The Journey So Far

I am one week and 2 days into my “craft-purchasing free” lifestyle.  So, the question burning on everyone’s mind is, “How am I doing?”.  Well, I’m pleased to report there has been none/zero/zilch/nadda craft purchasing.  (Well, except for one pattern (it cost less than a cup of coffee!) that I need for upcoming baby shower gifts. It doubly doesn’t count because it was purchased in support of We ❤ Dani Day.)

I have also noted an interesting side effect.  Not only has my craft shopping stopped, but all shopping has nearly ceased.  My husband was asking what was going on after we grocery shopped at three different stores this weekend, in record time.  I had a list, we went in, we got the stuff on the list, we came out.  No browsing, no wandering, nothing.  I find, now that I’m consciously limiting myself, that I don’t even want to tempt fate by browsing.  Because who knows, the lack of craft purchasing could cause me to go into a binge of buying of something else.  (You never now when I could lose control completely and come home with 300 bobble heads.)

I ran into another odd thing earlier this week.  Since I am not able to buy anything, I suddenly felt paralyzed about using things I had.  I know my fear is irrational and I need to conquer it, but suddenly that little monster on my shoulder started screaming. 

What if I use it up and can’t get more?

What if I use it and I ruin it?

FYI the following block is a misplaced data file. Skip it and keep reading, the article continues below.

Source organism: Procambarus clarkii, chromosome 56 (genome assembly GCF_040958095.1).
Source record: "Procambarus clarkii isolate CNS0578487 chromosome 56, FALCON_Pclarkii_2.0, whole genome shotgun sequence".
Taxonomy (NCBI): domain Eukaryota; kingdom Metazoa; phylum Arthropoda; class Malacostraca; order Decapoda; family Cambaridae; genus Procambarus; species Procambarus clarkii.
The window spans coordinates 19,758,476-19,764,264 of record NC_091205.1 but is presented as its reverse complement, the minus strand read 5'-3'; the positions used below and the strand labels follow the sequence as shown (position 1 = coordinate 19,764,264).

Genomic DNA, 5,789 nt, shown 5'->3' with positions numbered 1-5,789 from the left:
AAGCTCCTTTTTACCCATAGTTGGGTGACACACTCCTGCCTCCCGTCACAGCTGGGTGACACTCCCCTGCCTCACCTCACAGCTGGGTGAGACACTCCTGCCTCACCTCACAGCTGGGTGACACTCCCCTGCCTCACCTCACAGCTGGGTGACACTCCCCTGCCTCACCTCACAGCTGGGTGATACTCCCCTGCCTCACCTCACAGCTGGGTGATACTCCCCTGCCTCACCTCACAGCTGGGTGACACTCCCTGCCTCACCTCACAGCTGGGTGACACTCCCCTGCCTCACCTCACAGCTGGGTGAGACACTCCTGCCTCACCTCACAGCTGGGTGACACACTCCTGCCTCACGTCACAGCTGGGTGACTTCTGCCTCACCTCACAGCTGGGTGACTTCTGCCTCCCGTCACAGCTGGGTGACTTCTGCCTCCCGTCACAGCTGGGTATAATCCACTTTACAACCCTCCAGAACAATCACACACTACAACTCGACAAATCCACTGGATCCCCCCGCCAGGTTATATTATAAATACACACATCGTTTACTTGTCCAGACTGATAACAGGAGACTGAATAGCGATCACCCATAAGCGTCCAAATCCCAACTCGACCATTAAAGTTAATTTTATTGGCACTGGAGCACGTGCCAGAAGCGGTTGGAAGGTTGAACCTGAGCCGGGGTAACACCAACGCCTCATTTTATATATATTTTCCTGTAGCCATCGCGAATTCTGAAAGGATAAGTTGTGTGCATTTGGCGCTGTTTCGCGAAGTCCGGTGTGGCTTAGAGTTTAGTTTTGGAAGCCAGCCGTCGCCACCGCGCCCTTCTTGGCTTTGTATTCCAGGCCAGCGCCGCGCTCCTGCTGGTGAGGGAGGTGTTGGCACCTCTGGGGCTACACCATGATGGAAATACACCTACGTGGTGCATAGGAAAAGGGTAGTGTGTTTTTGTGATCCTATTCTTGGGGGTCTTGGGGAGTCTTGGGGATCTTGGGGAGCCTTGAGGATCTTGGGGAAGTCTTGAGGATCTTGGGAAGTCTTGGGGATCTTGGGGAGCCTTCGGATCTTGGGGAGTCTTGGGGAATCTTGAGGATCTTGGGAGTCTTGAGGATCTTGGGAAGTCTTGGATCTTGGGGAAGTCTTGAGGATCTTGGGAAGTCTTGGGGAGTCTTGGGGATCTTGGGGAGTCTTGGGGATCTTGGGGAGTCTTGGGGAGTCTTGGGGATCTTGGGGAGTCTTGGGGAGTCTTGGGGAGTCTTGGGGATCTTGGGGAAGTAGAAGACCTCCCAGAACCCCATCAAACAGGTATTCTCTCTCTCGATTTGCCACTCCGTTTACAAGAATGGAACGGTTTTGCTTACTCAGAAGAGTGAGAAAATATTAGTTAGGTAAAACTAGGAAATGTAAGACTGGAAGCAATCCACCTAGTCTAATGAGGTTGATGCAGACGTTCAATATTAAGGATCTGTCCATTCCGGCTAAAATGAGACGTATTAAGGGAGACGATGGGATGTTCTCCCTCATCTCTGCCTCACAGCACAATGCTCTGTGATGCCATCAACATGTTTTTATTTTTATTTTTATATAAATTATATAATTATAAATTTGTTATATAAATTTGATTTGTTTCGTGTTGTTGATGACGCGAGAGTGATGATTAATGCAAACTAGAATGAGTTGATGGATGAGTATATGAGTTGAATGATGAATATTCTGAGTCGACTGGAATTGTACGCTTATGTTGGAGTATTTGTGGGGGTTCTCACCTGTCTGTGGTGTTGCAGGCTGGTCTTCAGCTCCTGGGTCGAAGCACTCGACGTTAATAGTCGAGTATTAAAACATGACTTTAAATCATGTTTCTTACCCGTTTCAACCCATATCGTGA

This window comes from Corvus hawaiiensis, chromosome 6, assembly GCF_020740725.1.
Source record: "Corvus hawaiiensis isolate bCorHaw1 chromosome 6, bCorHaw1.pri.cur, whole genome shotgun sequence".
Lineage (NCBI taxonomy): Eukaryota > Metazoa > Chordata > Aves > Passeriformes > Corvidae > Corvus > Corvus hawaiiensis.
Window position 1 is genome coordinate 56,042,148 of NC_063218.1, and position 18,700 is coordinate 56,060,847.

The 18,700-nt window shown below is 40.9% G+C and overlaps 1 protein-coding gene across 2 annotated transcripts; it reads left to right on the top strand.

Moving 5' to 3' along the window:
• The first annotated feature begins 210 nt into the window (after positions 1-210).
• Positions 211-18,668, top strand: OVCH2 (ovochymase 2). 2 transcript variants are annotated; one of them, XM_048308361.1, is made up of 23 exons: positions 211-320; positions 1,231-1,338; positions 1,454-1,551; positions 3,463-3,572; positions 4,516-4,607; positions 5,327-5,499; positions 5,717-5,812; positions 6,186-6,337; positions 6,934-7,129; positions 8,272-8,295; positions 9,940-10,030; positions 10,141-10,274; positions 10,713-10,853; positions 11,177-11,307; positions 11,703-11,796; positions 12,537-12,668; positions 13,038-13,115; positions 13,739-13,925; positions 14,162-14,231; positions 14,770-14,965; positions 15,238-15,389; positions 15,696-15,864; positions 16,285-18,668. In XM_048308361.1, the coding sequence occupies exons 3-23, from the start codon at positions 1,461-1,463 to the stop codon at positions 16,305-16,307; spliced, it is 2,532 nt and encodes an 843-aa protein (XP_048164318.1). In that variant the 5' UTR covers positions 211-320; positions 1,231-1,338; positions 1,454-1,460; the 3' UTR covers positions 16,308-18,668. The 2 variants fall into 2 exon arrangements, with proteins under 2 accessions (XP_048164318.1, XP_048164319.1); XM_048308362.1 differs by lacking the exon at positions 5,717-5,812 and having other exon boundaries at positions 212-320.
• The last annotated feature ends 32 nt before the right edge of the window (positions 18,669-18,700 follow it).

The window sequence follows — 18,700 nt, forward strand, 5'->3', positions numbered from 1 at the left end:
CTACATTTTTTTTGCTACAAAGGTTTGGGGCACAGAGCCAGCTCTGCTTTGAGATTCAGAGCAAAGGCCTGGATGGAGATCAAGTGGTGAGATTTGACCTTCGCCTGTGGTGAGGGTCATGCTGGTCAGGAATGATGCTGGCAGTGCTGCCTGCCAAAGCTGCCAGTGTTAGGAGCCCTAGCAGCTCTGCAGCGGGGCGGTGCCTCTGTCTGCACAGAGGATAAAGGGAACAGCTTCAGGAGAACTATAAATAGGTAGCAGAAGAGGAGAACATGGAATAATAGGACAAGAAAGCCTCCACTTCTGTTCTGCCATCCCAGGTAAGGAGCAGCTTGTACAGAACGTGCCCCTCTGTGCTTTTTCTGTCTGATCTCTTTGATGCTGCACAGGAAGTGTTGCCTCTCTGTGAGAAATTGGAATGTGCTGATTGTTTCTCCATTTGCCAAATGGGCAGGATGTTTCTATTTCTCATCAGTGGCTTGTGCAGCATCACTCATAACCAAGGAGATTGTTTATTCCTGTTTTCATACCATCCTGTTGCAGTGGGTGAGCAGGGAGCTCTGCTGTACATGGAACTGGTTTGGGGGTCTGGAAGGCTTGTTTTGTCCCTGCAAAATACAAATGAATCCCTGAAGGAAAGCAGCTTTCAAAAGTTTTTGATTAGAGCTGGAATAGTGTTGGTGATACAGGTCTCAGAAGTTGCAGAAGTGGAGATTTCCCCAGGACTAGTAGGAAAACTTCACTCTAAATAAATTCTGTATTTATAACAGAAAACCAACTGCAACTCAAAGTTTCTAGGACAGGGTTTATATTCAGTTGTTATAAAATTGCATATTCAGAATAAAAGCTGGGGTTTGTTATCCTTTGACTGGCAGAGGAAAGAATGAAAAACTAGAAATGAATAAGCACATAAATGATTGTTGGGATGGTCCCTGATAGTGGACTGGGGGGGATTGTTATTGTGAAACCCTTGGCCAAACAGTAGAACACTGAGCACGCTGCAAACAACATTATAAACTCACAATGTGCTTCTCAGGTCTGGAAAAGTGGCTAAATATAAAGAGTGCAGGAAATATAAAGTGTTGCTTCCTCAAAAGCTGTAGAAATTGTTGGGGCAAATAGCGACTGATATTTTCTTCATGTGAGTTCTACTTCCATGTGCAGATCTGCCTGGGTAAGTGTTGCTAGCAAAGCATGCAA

What if…?

I took a deep breath and then shoved that monster in a box.  I grabbed the top fabric hanging on the pressing line on the wall and turned it into a prototype for a larger size of the grocery tote.  Never mind that it was fabric purchased on clearance that I might not be able to get more of.  What good does it do me hanging on the line or sitting in a box?  I bought the fabric to sew with and by golly, that’s what I’m going to do!  Now on to the rest of the stash…

An appropriate doodle of this journey.


3 thoughts on “The Journey So Far

  1. And the grocery bag is *fabulous*! Perfect size! You can visit the cute, clearance chicken print if you’d like, I’ll bring it over to see you sometimes. 😀

  2. The Greatness of Simplicity

    From Self Control, Its Kingship and Majesty by William George Jordan, 1905

    No character can be simple unless it is based on truth—unless it is lived in harmony with one’s own conscience and ideals. Simplicity is the pure white light of a life lived from within. It is destroyed by any attempt to live in harmony with public opinion. Public opinion is a conscience owned by a syndicate,—where the individual is merely a stockholder. But the individual has a conscience of which he is sole proprietor. Adjusting his life to his own ideals is the royal road to simplicity. Affectation is the confession of inferiority; it is an unnecessary proclamation that one is not living the life he pretends to live.

    Simplicity is restful contempt for the non-essentials of life. It is restless hunger for the non-essentials that is the secret of most of the discontent of the world. It is constant striving to outshine others that kills simplicity and happiness.

    Nature, in all her revelations, seeks to teach man the greatness of simplicity. Health is but the living of a physical life in harmony with a few simple, clearly defined laws. Simple food, simple exercise, simple precautions will work wonders. But man grows tired of the simple things, he yields to subtle temptations in eating and drinking, listens to his palate instead of to Nature, —and he suffers. He is then led into intimate acquaintance with dyspepsia, and he sits like a child at his own bounteous table, forced to limit his eating to simple food that he scorned.